1. Simulation where the assumptions are true There are a surprising number of proposed methods/analysis procedures/analyses that fail or perform poorly even when the model assumptions hold. This could be because the methods overfit, have a bug, are computationally unstable, are on the wrong place on the bias/variance tradeoff curve, etc. etc. etc. I always do at least one simulation for every method where the answer should be easy to get, because I know if I don't get the right answer, it is back to the drawing board.
2. Simulation where things should definitely fail I like to try out a few realistic scenarios where I'm pretty sure my model assumptions won't hold and the method should fail. This kind of simulation is good for two reasons: (1) sometimes I'm pleasantly surprised and the model will hold up and (2) (the more common scenario) I can find out where the model assumption boundaries are so that I can give concrete guidance to users about when/where the method will work and when/where it will fail.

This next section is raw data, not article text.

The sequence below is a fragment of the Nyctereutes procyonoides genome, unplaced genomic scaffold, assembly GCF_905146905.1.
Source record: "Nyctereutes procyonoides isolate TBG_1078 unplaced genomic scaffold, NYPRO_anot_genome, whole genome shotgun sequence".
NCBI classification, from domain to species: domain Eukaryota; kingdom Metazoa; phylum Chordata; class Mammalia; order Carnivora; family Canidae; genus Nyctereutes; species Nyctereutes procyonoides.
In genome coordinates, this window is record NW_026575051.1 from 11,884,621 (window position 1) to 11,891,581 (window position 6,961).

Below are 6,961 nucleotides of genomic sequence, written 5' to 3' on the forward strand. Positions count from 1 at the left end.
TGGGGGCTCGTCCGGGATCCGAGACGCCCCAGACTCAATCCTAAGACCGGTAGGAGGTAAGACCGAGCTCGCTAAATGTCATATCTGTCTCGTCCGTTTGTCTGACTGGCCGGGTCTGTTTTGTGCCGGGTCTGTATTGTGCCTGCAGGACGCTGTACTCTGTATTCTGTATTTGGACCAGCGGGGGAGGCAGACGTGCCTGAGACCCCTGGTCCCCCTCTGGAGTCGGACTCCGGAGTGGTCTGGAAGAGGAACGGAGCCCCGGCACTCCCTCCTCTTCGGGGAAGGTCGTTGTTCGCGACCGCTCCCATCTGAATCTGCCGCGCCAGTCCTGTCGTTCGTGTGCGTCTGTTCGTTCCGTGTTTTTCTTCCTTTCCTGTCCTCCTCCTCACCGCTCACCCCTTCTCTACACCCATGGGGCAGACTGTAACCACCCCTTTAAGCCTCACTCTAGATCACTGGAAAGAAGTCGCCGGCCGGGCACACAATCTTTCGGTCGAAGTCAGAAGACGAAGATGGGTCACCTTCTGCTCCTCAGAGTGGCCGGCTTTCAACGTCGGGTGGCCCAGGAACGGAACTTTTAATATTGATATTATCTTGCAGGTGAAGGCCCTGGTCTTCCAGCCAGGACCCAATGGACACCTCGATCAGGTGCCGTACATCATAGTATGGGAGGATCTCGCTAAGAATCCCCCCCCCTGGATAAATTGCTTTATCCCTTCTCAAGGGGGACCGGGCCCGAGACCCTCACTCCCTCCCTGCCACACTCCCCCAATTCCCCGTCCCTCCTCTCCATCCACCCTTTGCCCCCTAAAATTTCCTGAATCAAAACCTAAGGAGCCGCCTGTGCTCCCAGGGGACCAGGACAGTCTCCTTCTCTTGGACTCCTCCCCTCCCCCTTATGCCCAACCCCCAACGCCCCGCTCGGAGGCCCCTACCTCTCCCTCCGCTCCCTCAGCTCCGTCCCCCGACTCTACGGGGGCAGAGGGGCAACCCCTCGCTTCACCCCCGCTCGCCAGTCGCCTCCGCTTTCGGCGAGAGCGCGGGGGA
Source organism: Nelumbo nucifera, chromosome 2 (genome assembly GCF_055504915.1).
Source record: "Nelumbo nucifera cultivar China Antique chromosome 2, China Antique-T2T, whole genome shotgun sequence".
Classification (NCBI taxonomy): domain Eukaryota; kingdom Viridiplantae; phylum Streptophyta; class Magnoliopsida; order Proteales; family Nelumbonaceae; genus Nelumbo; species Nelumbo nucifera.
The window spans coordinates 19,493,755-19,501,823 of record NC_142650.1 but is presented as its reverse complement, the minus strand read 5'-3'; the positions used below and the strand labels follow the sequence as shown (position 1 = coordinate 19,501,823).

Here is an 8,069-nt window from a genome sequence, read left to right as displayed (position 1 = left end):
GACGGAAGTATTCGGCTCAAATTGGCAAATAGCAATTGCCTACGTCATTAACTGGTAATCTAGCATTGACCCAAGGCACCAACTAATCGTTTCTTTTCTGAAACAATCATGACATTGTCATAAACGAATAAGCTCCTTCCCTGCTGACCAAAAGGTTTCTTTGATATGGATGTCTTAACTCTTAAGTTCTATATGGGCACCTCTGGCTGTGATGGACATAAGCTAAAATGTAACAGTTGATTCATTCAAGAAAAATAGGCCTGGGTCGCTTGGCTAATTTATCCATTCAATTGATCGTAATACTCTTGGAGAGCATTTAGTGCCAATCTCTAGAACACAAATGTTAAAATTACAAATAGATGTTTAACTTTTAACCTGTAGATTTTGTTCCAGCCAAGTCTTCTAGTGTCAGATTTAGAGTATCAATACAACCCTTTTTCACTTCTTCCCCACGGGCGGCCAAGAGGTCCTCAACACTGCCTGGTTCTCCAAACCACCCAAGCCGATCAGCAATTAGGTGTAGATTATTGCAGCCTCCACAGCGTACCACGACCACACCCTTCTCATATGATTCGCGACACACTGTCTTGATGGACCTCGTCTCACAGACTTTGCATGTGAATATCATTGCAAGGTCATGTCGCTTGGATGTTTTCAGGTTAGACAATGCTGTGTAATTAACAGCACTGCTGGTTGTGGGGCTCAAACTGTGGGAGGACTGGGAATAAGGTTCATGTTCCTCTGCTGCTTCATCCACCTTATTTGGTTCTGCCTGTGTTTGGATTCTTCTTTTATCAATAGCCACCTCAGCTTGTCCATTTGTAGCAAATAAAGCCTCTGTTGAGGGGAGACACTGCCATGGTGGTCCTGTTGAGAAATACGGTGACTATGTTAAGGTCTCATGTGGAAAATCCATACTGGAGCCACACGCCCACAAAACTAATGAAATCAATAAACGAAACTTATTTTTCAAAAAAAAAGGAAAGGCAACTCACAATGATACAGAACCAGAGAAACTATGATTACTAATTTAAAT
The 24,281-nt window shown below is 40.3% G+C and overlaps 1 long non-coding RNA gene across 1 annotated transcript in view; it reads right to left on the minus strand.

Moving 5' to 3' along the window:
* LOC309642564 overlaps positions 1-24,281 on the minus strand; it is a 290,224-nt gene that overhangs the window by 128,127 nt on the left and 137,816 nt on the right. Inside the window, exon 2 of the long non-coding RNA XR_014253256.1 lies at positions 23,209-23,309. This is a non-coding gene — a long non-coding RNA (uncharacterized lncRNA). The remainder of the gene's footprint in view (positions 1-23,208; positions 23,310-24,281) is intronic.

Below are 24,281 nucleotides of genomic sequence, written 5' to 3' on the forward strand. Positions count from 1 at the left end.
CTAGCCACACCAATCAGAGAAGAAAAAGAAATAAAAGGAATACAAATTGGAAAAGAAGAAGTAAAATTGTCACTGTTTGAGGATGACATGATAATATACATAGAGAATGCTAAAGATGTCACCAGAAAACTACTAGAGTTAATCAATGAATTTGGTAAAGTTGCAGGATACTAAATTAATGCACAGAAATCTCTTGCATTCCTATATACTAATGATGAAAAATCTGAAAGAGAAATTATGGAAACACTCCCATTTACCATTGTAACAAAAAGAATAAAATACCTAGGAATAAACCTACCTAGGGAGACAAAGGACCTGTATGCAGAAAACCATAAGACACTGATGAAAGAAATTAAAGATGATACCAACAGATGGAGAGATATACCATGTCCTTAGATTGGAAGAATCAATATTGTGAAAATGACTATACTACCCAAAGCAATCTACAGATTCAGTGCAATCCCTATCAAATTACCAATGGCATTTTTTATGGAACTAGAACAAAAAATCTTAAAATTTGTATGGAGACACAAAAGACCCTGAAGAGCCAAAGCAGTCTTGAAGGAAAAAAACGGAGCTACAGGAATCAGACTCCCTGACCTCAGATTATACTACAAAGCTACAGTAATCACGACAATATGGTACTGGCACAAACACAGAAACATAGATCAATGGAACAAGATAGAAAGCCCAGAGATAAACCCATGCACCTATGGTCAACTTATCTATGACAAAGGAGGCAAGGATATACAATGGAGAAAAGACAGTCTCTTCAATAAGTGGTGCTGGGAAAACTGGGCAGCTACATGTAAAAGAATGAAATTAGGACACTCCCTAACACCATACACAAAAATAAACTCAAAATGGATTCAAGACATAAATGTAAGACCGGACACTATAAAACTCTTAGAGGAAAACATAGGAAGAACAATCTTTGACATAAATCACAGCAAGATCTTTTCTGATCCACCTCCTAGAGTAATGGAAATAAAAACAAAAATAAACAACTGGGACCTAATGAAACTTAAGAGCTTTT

The first type of simulation is easy to come up with - generally you can just simulate from the model. The second type is much harder. You have to creatively think about reasonable ways that your model can fail. I've  found that using real data for simulations can be the best way to start coming up with ideas to try - but I usually find that it is worth building on those ideas to imagine even more extreme circumstances. Playing the evil demon for my own methods often leads me to new ideas/improvements I hadn't thought of before. It also helps me to evaluate the work of other people - since I've tried to explore the contexts where methods likely fail.

In any case, if you haven't simulated the extremes I don't think you really know how your methods/analysis procedures are working.

30
Oct